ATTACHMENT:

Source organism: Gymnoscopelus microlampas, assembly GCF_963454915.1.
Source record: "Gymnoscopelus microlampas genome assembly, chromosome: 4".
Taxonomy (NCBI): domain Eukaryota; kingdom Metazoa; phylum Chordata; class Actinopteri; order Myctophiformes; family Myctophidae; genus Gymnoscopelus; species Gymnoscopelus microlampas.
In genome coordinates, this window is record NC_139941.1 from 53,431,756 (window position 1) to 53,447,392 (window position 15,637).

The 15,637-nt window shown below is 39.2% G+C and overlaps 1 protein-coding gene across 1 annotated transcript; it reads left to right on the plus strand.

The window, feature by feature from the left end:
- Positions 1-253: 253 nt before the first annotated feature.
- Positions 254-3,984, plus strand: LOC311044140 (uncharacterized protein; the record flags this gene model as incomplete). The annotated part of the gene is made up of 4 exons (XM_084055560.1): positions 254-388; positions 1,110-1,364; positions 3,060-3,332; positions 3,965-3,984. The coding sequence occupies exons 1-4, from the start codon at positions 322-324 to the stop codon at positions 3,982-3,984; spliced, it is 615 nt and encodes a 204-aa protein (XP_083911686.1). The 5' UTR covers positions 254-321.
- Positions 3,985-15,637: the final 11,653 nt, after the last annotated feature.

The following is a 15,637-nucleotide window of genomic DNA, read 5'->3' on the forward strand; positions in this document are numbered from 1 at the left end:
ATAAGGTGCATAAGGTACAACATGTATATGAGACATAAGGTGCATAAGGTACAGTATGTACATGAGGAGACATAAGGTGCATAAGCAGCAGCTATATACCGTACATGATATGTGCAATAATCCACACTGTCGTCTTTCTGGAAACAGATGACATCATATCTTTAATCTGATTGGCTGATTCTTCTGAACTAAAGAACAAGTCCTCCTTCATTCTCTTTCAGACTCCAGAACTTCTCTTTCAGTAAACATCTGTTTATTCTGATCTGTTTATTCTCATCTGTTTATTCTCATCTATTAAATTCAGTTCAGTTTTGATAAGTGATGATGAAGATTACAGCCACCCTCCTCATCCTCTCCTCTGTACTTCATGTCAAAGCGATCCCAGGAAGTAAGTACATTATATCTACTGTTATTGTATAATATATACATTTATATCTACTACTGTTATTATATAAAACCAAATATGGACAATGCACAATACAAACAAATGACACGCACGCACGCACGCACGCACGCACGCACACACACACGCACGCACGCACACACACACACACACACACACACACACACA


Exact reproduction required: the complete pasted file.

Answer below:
Source organism: Gymnoscopelus microlampas, assembly GCF_963454915.1.
Source record: "Gymnoscopelus microlampas genome assembly, chromosome: 4".
Taxonomy (NCBI): domain Eukaryota; kingdom Metazoa; phylum Chordata; class Actinopteri; order Myctophiformes; family Myctophidae; genus Gymnoscopelus; species Gymnoscopelus microlampas.
In genome coordinates, this window is record NC_139941.1 from 53,431,756 (window position 1) to 53,447,392 (window position 15,637).

The 15,637-nt window shown below is 39.2% G+C and overlaps 1 protein-coding gene across 1 annotated transcript; it reads left to right on the plus strand.

The window, feature by feature from the left end:
- Positions 1-253: 253 nt before the first annotated feature.
- Positions 254-3,984, plus strand: LOC311044140 (uncharacterized protein; the record flags this gene model as incomplete). The annotated part of the gene is made up of 4 exons (XM_084055560.1): positions 254-388; positions 1,110-1,364; positions 3,060-3,332; positions 3,965-3,984. The coding sequence occupies exons 1-4, from the start codon at positions 322-324 to the stop codon at positions 3,982-3,984; spliced, it is 615 nt and encodes a 204-aa protein (XP_083911686.1). The 5' UTR covers positions 254-321.
- Positions 3,985-15,637: the final 11,653 nt, after the last annotated feature.

The following is a 15,637-nucleotide window of genomic DNA, read 5'->3' on the forward strand; positions in this document are numbered from 1 at the left end:
ATAAGGTGCATAAGGTACAACATGTATATGAGACATAAGGTGCATAAGGTACAGTATGTACATGAGGAGACATAAGGTGCATAAGCAGCAGCTATATACCGTACATGATATGTGCAATAATCCACACTGTCGTCTTTCTGGAAACAGATGACATCATATCTTTAATCTGATTGGCTGATTCTTCTGAACTAAAGAACAAGTCCTCCTTCATTCTCTTTCAGACTCCAGAACTTCTCTTTCAGTAAACATCTGTTTATTCTGATCTGTTTATTCTCATCTGTTTATTCTCATCTATTAAATTCAGTTCAGTTTTGATAAGTGATGATGAAGATTACAGCCACCCTCCTCATCCTCTCCTCTGTACTTCATGTCAAAGCGATCCCAGGAAGTAAGTACATTATATCTACTGTTATTGTATAATATATACATTTATATCTACTACTGTTATTATATAAAACCAAATATGGACAATGCACAATACAAACAAATGACACGCACGCACGCACGCACGCACGCACGCACACACACACGCACGCACGCACACACACACACACACACACACACACACACA